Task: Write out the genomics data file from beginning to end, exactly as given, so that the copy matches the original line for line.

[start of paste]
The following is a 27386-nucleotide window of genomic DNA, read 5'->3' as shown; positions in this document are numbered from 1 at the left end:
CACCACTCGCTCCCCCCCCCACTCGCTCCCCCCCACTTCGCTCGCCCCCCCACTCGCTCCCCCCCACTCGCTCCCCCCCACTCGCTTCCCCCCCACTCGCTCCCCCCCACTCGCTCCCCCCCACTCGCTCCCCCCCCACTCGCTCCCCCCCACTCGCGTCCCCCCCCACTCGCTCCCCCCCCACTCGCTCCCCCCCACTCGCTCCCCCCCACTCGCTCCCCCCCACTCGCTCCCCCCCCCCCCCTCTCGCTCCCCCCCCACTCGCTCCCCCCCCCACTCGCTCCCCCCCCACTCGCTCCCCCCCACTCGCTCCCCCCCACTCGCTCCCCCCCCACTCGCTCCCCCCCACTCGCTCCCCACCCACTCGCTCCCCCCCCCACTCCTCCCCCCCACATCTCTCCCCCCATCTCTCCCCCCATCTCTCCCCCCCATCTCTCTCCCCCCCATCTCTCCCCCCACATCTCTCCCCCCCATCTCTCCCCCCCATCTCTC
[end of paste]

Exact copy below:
The following is a 27386-nucleotide window of genomic DNA, read 5'->3' as shown; positions in this document are numbered from 1 at the left end:
CACCACTCGCTCCCCCCCCCACTCGCTCCCCCCCACTTCGCTCGCCCCCCCACTCGCTCCCCCCCACTCGCTCCCCCCCACTCGCTTCCCCCCCACTCGCTCCCCCCCACTCGCTCCCCCCCACTCGCTCCCCCCCCACTCGCTCCCCCCCACTCGCGTCCCCCCCCACTCGCTCCCCCCCCACTCGCTCCCCCCCACTCGCTCCCCCCCACTCGCTCCCCCCCACTCGCTCCCCCCCCCCCCCTCTCGCTCCCCCCCCACTCGCTCCCCCCCCCACTCGCTCCCCCCCCACTCGCTCCCCCCCACTCGCTCCCCCCCACTCGCTCCCCCCCCACTCGCTCCCCCCCACTCGCTCCCCACCCACTCGCTCCCCCCCCCACTCCTCCCCCCCACATCTCTCCCCCCATCTCTCCCCCCATCTCTCCCCCCCATCTCTCTCCCCCCCATCTCTCCCCCCACATCTCTCCCCCCCATCTCTCCCCCCCATCTCTC